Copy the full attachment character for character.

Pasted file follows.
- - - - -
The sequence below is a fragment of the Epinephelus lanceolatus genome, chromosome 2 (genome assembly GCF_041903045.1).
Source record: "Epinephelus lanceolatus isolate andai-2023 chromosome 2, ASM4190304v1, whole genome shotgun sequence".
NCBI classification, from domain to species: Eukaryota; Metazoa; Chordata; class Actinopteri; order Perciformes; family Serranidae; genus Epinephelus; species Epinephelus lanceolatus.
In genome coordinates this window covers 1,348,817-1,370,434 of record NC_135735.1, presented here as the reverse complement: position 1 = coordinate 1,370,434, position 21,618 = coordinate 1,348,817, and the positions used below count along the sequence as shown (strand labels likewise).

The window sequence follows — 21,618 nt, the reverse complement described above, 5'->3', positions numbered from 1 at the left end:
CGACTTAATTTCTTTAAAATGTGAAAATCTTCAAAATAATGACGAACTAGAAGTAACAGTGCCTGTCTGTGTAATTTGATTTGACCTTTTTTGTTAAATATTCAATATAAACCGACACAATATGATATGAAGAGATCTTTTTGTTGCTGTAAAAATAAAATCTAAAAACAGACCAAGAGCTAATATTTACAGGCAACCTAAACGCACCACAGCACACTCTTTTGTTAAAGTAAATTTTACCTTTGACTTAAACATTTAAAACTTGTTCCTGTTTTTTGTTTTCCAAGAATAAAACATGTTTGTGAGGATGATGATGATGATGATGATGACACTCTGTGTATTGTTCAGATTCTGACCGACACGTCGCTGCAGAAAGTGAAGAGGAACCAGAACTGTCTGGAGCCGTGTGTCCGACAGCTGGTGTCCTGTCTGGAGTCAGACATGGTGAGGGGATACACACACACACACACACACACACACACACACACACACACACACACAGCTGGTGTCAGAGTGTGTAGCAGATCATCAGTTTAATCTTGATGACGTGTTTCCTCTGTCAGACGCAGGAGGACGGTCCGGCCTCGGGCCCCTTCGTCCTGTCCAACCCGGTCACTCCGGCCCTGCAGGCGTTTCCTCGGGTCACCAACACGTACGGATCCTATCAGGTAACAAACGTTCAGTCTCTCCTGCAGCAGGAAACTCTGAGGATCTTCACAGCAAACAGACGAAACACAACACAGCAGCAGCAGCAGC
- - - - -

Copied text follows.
The sequence below is a fragment of the Epinephelus lanceolatus genome, chromosome 2 (genome assembly GCF_041903045.1).
Source record: "Epinephelus lanceolatus isolate andai-2023 chromosome 2, ASM4190304v1, whole genome shotgun sequence".
NCBI classification, from domain to species: Eukaryota; Metazoa; Chordata; class Actinopteri; order Perciformes; family Serranidae; genus Epinephelus; species Epinephelus lanceolatus.
In genome coordinates this window covers 1,348,817-1,370,434 of record NC_135735.1, presented here as the reverse complement: position 1 = coordinate 1,370,434, position 21,618 = coordinate 1,348,817, and the positions used below count along the sequence as shown (strand labels likewise).

The window sequence follows — 21,618 nt, the reverse complement described above, 5'->3', positions numbered from 1 at the left end:
CGACTTAATTTCTTTAAAATGTGAAAATCTTCAAAATAATGACGAACTAGAAGTAACAGTGCCTGTCTGTGTAATTTGATTTGACCTTTTTTGTTAAATATTCAATATAAACCGACACAATATGATATGAAGAGATCTTTTTGTTGCTGTAAAAATAAAATCTAAAAACAGACCAAGAGCTAATATTTACAGGCAACCTAAACGCACCACAGCACACTCTTTTGTTAAAGTAAATTTTACCTTTGACTTAAACATTTAAAACTTGTTCCTGTTTTTTGTTTTCCAAGAATAAAACATGTTTGTGAGGATGATGATGATGATGATGATGACACTCTGTGTATTGTTCAGATTCTGACCGACACGTCGCTGCAGAAAGTGAAGAGGAACCAGAACTGTCTGGAGCCGTGTGTCCGACAGCTGGTGTCCTGTCTGGAGTCAGACATGGTGAGGGGATACACACACACACACACACACACACACACACACACACACACACACACAGCTGGTGTCAGAGTGTGTAGCAGATCATCAGTTTAATCTTGATGACGTGTTTCCTCTGTCAGACGCAGGAGGACGGTCCGGCCTCGGGCCCCTTCGTCCTGTCCAACCCGGTCACTCCGGCCCTGCAGGCGTTTCCTCGGGTCACCAACACGTACGGATCCTATCAGGTAACAAACGTTCAGTCTCTCCTGCAGCAGGAAACTCTGAGGATCTTCACAGCAAACAGACGAAACACAACACAGCAGCAGCAGCAGC